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Paying tribute -- Cape remembers Iwo Jima anniversary

February 25, 2020
North Fort Myers Neighbor

Exactly 75 years to the date that Associated Press photographer Joe Rosenthal captured his iconic photo of five United States Marines and a U.S. Navy corpsman raising the United States flag atop Mount Suribachi during the Battle of Iwo Jima, hundreds gathered at the Veteran Memorial Area at Eco Park to pay tribute to those who fought one of the bloodiest battles in World War II.

Sunday morning, the 75th Iwo Jima Anniversary Ceremony, presented by the PFC Paul E. Ison Detachment #60 Marine Corps League, was held at Cape Coral's most prolific veteran honor area where three Iwo Jima survivors were in attendance.

The Battle of Iwo Jima spanned from Feb. 19 - March 26, 1945, where the United States Marine Corps and Navy eventually captured the island of Iwo Jima -- after thousands of casualties -- from the Imperial Japanese Army. The battle is said to have involved some of the most fierce and combative action of the Pacific War of World War II.

Article Photos

CJ?HADDAD

Iwo Jima survivor Harold 'Pappy' Wagner at the 75th Anniversary Ceremony at the Veterans Memorial Area at Eco Park Sunday morning where hundreds gathered to remember on of the most infamous battles of World War II.

"It was a very nice day," said Maj. Tim Kenny of the PFC Paul E. Ison Detachment, who emceed the event. "To recognize these guys, the living history, it means everything in the world to me."

As over 100 veterans and residents gathered at the Veterans Memorial Pavilion, the scene was backdropped by just one of three original, one-third-scale models of the Marine Corps War Memorial Iwo Jima statues by sculptor Felix de Weldon. The two others are in Liberty, Virginia, and Parris Island, South Carolina.

"That belongs to the city of Cape Coral," Kenny said of the Iwo Jima monument. "I always said when they were looking to give it to the Marine Corps League and we talked about it, I said, 'Let's give it to the city.' Because I knew somewhere down the line some general somewhere would say, 'I need that at my base.' You can't take it from my city. It's going to be here in perpetuity."

Guns N Hoses Pipes and Drums followed the color guard made up of representatives of VFW Post 8364, Cape Coral Police, Lee County Sheriff's Department and the Knights of Columbus.

Cape Coral Mayor Joe Coviello read a proclamation of the remembrance of Iwo Jima in Cape Coral.

Letters of gratitude and remembrance from Gov. Ron DeSantis and Sen. Rick Scott were also read by Kenny.

Mike Geml, who was instrumental in the DeWeldon statue finding a home in Cape Coral, read a speech depicting the importance of the battle and detailed the journey of 70,000 Marines who advanced upon the small Pacific Island of Iwo Jima on Feb. 19, 1945. More than 6,000 Americans were killed and 25,000 wounded.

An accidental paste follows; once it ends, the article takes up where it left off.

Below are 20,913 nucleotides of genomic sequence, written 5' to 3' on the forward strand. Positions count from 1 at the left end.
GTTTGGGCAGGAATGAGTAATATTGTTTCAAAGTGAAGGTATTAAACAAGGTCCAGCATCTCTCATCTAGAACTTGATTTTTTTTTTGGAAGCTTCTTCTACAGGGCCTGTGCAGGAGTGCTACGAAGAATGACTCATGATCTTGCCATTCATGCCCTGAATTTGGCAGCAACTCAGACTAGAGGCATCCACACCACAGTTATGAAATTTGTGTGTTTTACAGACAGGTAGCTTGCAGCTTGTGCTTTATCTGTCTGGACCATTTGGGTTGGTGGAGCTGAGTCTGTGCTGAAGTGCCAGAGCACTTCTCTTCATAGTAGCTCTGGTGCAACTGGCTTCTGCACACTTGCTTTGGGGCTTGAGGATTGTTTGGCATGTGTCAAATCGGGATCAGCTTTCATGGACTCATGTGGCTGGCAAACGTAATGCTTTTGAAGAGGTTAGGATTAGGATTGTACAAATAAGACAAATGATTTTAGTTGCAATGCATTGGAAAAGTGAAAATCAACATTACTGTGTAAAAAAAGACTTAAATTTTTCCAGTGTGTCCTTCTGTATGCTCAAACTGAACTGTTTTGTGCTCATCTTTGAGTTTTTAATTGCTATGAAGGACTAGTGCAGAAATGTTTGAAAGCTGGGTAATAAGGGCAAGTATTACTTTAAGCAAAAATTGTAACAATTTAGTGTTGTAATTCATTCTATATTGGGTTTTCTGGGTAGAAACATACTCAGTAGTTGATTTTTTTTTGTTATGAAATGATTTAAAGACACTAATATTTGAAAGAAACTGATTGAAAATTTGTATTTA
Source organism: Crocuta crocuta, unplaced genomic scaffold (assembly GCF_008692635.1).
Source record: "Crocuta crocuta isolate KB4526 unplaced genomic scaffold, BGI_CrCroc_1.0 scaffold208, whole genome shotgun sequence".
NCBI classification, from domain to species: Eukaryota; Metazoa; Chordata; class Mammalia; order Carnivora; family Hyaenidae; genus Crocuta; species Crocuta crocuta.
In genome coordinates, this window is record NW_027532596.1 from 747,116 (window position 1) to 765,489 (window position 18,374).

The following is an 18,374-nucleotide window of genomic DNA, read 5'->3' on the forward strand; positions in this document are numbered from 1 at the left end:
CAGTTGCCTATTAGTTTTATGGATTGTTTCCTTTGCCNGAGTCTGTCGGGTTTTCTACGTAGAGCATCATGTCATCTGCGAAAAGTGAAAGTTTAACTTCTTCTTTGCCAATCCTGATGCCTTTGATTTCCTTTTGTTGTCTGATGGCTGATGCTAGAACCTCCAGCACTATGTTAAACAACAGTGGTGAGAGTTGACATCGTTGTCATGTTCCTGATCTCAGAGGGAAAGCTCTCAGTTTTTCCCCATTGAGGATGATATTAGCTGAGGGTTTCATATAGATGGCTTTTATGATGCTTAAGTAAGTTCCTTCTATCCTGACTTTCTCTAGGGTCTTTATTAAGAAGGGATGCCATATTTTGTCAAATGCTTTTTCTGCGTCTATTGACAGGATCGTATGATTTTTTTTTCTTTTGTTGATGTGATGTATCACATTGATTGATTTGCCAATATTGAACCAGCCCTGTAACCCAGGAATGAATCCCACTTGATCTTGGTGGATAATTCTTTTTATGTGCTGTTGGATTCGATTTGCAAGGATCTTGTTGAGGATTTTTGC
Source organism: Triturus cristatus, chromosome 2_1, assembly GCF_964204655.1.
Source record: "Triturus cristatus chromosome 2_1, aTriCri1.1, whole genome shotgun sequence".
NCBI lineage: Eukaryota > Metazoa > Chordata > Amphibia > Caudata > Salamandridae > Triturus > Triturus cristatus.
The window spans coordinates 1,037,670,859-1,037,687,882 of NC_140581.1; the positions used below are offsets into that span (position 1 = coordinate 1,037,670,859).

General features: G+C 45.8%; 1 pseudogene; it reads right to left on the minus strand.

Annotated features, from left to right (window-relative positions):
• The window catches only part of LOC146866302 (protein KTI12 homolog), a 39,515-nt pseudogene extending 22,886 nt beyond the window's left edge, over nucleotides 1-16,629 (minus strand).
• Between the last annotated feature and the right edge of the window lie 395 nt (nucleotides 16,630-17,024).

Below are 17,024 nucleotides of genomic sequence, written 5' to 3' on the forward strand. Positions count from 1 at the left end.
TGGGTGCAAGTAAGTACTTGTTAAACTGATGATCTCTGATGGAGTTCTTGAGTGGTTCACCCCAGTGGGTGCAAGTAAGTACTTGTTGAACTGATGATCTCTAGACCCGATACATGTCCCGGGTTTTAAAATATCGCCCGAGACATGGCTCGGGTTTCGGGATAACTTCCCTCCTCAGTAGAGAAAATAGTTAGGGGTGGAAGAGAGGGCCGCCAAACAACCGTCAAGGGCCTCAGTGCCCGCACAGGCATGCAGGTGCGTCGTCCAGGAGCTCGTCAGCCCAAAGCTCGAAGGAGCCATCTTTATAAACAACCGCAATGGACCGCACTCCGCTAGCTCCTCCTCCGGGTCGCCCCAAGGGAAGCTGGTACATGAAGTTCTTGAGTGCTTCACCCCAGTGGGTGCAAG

"Iwo Jima was a very pivotal battle. It provided a safe haven," Kenny said. "We were able to stage B29s there, launch from there, provide fighter escorts. We saved some 22,000 air crew coming back. This was a very, very big battle."

Three Iwo Jima survivors who were present were honored at the ceremony, that included Harold "Pappy" Wagner, Michael Giveau and Edward C. Anderson.

"It's great to see," Wagner said of the anniversary remembrance. "I appreciate it."

Wagner was a private first class and spent 35 days on Iwo Jima. His friend and comrade was killed by mortars in the same bunker.

"War is not pleasant," he said as he recounted unfortunate happenings on the battlefield 75 years ago.

Wagner is thankful for his days in the Marine Corps and has been a resident in Naples since his time served.

"The brotherhood of the Marines has been great. It's been great," he said.

Patriotic songs were sung and the colors were retired and a day of remembrance concluded.

"Beautiful day, wonderful park and facility, it's great to celebrate the 75th anniversary of the Iwo Jima landing," said Gary Bowler, who, with his wife, Judy, oversee The Veterans Midpoint Memorial Charitable Trust Inc. that is included with all veteran affairs at Eco Park.

Bowler, a Marine veteran himself, said the day is to help tell the story of the brave men and women who made the ultimate sacrifice for freedoms we have today.

"For any Marine, it's the eagle, globe and anchor -- that's everything," Bowler said. "We believe that the Marine Corps will last forever. For me to see the Second World War guys -- Iwo survivors -- honored, that's the best. That's what it's all about. That's what we do. We take care of our own and we honor them.

"Today, all of these people are present to see it. They're going to take it with them, they're going to share that, and hopefully their patriotism will grow. They'll go home and fly their flag."

-Connect with this reporter on Twitter: @haddad_cj

 
 

 

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